To go forth in black raiments and wreak havoc on the realms of men, to furtively, yet fundamentally, alter the lives of millions of human beings over whom consequence and dumb luck have given you dominion, this is the purview of two creatures: Rattus rattus, the Black rat, and U.S. Federal Judges. The former is a relentlessly shrewd, self-serving, unapologetically filthy beastie that spreads suffering throughout the civilized world. The latter is a dumbed-down, degenerate iteration of its rodent forebears.
Admittedly, the preceding is my personal opinion. The purpose of this writing is to heap fact, logic, and anecdote upon that opinion until the crushing weight of obviousness occasions critical mass, and one man’s conviction explodes into axiomatic truth.
In a ruling tantamount to an admission of the NTSB’S corruption, incompetence, or both, the Fifth Circuit U.S. Court of Appeals has ruled that the NTSB need not share all intra-agency communications from its investigations under the Freedom of Information Act. Among data deemed “privileged” are communications with OEMs and outside consultants made party to NTSB investigations. The court’s decision cites federal law specifically prohibiting the introduction of NTSB reports into evidence at related civil trials. The rationale underlying this abjectly nonsensical legislation plays to the worn out tune of the NTSB having a larger goal of promoting safety and not facilitating litigation. An objective assessment of the court’s ruling and the canonical rhetoric on which it’s based reveals a shocking dearth of transparency.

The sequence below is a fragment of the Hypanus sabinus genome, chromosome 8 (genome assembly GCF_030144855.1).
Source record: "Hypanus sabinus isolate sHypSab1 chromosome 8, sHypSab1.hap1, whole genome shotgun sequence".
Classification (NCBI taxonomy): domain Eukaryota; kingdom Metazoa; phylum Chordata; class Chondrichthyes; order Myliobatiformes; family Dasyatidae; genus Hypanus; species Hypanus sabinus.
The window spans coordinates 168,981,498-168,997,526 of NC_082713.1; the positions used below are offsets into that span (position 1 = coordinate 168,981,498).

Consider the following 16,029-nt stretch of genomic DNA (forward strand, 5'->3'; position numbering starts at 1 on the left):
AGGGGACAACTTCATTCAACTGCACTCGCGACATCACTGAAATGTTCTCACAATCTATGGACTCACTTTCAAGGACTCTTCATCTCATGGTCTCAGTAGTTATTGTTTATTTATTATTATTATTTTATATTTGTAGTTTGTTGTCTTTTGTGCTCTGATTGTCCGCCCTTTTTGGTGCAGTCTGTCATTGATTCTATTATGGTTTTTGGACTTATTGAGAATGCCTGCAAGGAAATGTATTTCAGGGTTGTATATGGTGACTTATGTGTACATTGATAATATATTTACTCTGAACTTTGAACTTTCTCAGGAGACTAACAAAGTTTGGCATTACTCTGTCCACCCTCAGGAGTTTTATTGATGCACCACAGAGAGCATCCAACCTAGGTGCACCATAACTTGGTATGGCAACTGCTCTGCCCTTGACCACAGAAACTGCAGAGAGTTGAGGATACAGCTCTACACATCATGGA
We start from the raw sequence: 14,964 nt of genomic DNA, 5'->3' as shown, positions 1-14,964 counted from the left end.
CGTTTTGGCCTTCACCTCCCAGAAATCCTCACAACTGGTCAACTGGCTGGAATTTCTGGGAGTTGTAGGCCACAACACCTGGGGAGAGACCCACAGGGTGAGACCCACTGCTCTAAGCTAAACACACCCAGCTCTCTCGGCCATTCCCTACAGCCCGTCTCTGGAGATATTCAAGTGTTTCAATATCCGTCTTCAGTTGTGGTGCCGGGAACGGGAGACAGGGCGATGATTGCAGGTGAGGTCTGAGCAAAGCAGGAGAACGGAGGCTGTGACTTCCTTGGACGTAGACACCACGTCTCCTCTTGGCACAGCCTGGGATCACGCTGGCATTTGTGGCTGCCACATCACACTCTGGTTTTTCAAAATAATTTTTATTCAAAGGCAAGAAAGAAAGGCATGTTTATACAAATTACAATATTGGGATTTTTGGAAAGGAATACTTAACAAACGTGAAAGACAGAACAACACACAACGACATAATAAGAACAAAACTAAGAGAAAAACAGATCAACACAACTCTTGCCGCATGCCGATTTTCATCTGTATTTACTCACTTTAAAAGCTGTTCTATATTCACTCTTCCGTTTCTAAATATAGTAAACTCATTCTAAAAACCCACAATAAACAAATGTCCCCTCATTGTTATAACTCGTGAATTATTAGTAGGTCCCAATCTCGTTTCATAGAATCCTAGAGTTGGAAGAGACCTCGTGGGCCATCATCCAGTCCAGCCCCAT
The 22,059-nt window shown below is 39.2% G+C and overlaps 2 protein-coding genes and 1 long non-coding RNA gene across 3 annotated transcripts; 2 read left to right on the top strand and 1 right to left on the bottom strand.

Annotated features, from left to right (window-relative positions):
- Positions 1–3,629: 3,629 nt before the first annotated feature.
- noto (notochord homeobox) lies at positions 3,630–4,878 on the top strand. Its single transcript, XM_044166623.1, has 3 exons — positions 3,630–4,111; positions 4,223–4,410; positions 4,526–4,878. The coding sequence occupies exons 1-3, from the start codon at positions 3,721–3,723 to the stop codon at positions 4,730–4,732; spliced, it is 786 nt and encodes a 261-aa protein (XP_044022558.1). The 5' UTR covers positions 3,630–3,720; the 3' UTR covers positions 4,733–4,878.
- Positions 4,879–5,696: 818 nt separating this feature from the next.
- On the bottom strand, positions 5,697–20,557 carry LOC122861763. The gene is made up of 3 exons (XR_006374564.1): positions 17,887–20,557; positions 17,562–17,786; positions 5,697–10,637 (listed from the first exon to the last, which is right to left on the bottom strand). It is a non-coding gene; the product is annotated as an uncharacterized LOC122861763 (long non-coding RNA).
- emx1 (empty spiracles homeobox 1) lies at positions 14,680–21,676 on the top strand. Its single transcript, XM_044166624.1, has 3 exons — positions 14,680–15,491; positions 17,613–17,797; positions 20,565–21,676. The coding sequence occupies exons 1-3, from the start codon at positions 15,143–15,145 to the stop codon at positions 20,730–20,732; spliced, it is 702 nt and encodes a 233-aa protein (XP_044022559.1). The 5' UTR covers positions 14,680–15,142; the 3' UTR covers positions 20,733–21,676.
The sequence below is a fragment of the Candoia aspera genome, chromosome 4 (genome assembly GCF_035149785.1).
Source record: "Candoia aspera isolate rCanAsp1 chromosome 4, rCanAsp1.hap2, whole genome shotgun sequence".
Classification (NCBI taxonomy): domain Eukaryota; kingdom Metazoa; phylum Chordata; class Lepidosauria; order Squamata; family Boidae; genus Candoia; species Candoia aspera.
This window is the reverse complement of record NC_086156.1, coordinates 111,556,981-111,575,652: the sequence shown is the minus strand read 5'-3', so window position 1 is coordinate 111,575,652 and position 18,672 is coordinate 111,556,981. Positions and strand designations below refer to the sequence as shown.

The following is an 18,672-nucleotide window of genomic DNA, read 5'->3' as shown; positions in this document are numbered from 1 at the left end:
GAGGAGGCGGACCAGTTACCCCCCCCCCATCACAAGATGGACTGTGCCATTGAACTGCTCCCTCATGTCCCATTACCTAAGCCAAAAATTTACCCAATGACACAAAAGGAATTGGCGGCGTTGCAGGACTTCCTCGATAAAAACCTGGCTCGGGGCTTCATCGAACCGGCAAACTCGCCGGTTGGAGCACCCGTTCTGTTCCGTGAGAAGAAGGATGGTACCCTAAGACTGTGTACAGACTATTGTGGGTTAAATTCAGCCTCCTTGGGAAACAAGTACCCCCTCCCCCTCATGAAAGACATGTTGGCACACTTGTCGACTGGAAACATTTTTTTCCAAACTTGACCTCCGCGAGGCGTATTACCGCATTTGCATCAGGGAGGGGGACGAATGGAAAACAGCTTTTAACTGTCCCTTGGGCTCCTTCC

In the most fundamental sense, legal proceedings, whether civil or criminal, are pursuits of truth. The same is true of NTSB investigations. As truth is absolute and immutable, it stands to reason that the flow of information between the NTSB and American courts of law should be perfectly transparent and reciprocal. Even the FAA—that tremendous engine of obscurity and contradiction—asserts the importance of transparency in its 2018 Compliance Program Order (Order 8000.373A), wherein it is written: To foster this open and transparent exchange of data, the FAA believes that its compliance program, supported by an established safety culture, is instrumental in ensuring both compliance with regulations and the identification of hazards and management of risk. Regrettably, the Fifth Circuit Court of Appeals has an altogether different take on transparency. Chief Judge Priscilla R. Owen and her esteemed colleagues maintain that the redaction of 215 pages—from the 13,000 pages of documents pertaining to the crash on which the court’s decision was based—constitutes an inconsequential omission of data. Two-hundred-fifteen pages?! Hemingway, Solzhenitsyn, and Dickens all wrote shorter books.